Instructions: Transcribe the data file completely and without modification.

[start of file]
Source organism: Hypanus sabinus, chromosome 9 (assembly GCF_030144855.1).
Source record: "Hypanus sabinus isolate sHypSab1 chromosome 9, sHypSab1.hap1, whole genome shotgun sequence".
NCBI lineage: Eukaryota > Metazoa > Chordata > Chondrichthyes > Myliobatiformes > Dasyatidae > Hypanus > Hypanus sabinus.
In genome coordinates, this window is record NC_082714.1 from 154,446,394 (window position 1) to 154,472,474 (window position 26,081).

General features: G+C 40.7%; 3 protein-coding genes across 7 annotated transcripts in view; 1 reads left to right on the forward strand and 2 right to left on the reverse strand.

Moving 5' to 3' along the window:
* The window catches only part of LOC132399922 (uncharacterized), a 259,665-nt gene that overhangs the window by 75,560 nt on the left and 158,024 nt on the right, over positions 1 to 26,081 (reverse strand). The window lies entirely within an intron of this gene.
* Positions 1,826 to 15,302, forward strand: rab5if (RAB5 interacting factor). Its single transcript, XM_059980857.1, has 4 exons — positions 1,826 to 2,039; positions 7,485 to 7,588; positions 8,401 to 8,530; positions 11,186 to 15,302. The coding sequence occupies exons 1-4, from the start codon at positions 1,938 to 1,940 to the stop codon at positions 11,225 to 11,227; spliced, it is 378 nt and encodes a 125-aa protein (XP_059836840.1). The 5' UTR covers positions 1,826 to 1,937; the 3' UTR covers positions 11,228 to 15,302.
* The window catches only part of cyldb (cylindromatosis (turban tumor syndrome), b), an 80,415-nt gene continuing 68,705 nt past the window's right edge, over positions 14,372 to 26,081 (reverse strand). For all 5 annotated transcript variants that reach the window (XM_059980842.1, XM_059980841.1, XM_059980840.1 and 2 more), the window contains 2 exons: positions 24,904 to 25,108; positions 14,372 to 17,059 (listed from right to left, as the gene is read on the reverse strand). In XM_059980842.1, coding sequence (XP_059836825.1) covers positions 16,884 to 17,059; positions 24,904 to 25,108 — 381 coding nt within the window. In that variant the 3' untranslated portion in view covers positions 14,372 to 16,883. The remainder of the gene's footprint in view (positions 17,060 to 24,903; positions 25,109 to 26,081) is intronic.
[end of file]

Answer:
Source organism: Hypanus sabinus, chromosome 9 (assembly GCF_030144855.1).
Source record: "Hypanus sabinus isolate sHypSab1 chromosome 9, sHypSab1.hap1, whole genome shotgun sequence".
NCBI lineage: Eukaryota > Metazoa > Chordata > Chondrichthyes > Myliobatiformes > Dasyatidae > Hypanus > Hypanus sabinus.
In genome coordinates, this window is record NC_082714.1 from 154,446,394 (window position 1) to 154,472,474 (window position 26,081).

General features: G+C 40.7%; 3 protein-coding genes across 7 annotated transcripts in view; 1 reads left to right on the forward strand and 2 right to left on the reverse strand.

Moving 5' to 3' along the window:
* The window catches only part of LOC132399922 (uncharacterized), a 259,665-nt gene that overhangs the window by 75,560 nt on the left and 158,024 nt on the right, over positions 1 to 26,081 (reverse strand). The window lies entirely within an intron of this gene.
* Positions 1,826 to 15,302, forward strand: rab5if (RAB5 interacting factor). Its single transcript, XM_059980857.1, has 4 exons — positions 1,826 to 2,039; positions 7,485 to 7,588; positions 8,401 to 8,530; positions 11,186 to 15,302. The coding sequence occupies exons 1-4, from the start codon at positions 1,938 to 1,940 to the stop codon at positions 11,225 to 11,227; spliced, it is 378 nt and encodes a 125-aa protein (XP_059836840.1). The 5' UTR covers positions 1,826 to 1,937; the 3' UTR covers positions 11,228 to 15,302.
* The window catches only part of cyldb (cylindromatosis (turban tumor syndrome), b), an 80,415-nt gene continuing 68,705 nt past the window's right edge, over positions 14,372 to 26,081 (reverse strand). For all 5 annotated transcript variants that reach the window (XM_059980842.1, XM_059980841.1, XM_059980840.1 and 2 more), the window contains 2 exons: positions 24,904 to 25,108; positions 14,372 to 17,059 (listed from right to left, as the gene is read on the reverse strand). In XM_059980842.1, coding sequence (XP_059836825.1) covers positions 16,884 to 17,059; positions 24,904 to 25,108 — 381 coding nt within the window. In that variant the 3' untranslated portion in view covers positions 14,372 to 16,883. The remainder of the gene's footprint in view (positions 17,060 to 24,903; positions 25,109 to 26,081) is intronic.